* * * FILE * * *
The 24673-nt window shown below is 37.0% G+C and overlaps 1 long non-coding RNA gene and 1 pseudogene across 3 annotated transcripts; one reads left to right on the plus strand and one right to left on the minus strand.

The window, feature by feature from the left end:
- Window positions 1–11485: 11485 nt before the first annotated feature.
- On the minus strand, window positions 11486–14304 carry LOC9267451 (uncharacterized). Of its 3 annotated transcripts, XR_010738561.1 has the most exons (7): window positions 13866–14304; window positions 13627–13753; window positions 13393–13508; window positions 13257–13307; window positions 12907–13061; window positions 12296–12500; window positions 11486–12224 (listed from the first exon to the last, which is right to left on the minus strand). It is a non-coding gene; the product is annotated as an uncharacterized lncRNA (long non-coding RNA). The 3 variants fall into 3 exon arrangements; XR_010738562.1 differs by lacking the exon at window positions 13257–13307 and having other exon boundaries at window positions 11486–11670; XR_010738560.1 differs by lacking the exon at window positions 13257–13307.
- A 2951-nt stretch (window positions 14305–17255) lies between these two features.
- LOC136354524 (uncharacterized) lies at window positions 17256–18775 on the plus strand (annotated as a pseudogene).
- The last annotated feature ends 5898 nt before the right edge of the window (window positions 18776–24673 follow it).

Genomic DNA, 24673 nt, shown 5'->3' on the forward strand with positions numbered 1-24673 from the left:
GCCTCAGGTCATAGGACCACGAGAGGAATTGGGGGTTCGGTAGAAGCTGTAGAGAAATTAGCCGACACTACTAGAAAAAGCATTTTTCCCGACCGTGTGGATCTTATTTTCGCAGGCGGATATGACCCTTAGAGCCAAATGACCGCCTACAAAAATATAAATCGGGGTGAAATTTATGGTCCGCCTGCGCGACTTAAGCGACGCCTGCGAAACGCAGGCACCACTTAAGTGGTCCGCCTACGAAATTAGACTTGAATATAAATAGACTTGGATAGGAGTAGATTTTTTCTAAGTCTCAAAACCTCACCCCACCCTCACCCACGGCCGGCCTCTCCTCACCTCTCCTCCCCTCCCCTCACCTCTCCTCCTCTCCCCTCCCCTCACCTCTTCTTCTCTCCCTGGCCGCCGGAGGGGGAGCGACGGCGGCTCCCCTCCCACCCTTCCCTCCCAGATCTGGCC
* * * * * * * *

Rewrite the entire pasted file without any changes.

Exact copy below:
The 24673-nt window shown below is 37.0% G+C and overlaps 1 long non-coding RNA gene and 1 pseudogene across 3 annotated transcripts; one reads left to right on the plus strand and one right to left on the minus strand.

The window, feature by feature from the left end:
- Window positions 1–11485: 11485 nt before the first annotated feature.
- On the minus strand, window positions 11486–14304 carry LOC9267451 (uncharacterized). Of its 3 annotated transcripts, XR_010738561.1 has the most exons (7): window positions 13866–14304; window positions 13627–13753; window positions 13393–13508; window positions 13257–13307; window positions 12907–13061; window positions 12296–12500; window positions 11486–12224 (listed from the first exon to the last, which is right to left on the minus strand). It is a non-coding gene; the product is annotated as an uncharacterized lncRNA (long non-coding RNA). The 3 variants fall into 3 exon arrangements; XR_010738562.1 differs by lacking the exon at window positions 13257–13307 and having other exon boundaries at window positions 11486–11670; XR_010738560.1 differs by lacking the exon at window positions 13257–13307.
- A 2951-nt stretch (window positions 14305–17255) lies between these two features.
- LOC136354524 (uncharacterized) lies at window positions 17256–18775 on the plus strand (annotated as a pseudogene).
- The last annotated feature ends 5898 nt before the right edge of the window (window positions 18776–24673 follow it).

Genomic DNA, 24673 nt, shown 5'->3' on the forward strand with positions numbered 1-24673 from the left:
GCCTCAGGTCATAGGACCACGAGAGGAATTGGGGGTTCGGTAGAAGCTGTAGAGAAATTAGCCGACACTACTAGAAAAAGCATTTTTCCCGACCGTGTGGATCTTATTTTCGCAGGCGGATATGACCCTTAGAGCCAAATGACCGCCTACAAAAATATAAATCGGGGTGAAATTTATGGTCCGCCTGCGCGACTTAAGCGACGCCTGCGAAACGCAGGCACCACTTAAGTGGTCCGCCTACGAAATTAGACTTGAATATAAATAGACTTGGATAGGAGTAGATTTTTTCTAAGTCTCAAAACCTCACCCCACCCTCACCCACGGCCGGCCTCTCCTCACCTCTCCTCCCCTCCCCTCACCTCTCCTCCTCTCCCCTCCCCTCACCTCTTCTTCTCTCCCTGGCCGCCGGAGGGGGAGCGACGGCGGCTCCCCTCCCACCCTTCCCTCCCAGATCTGGCC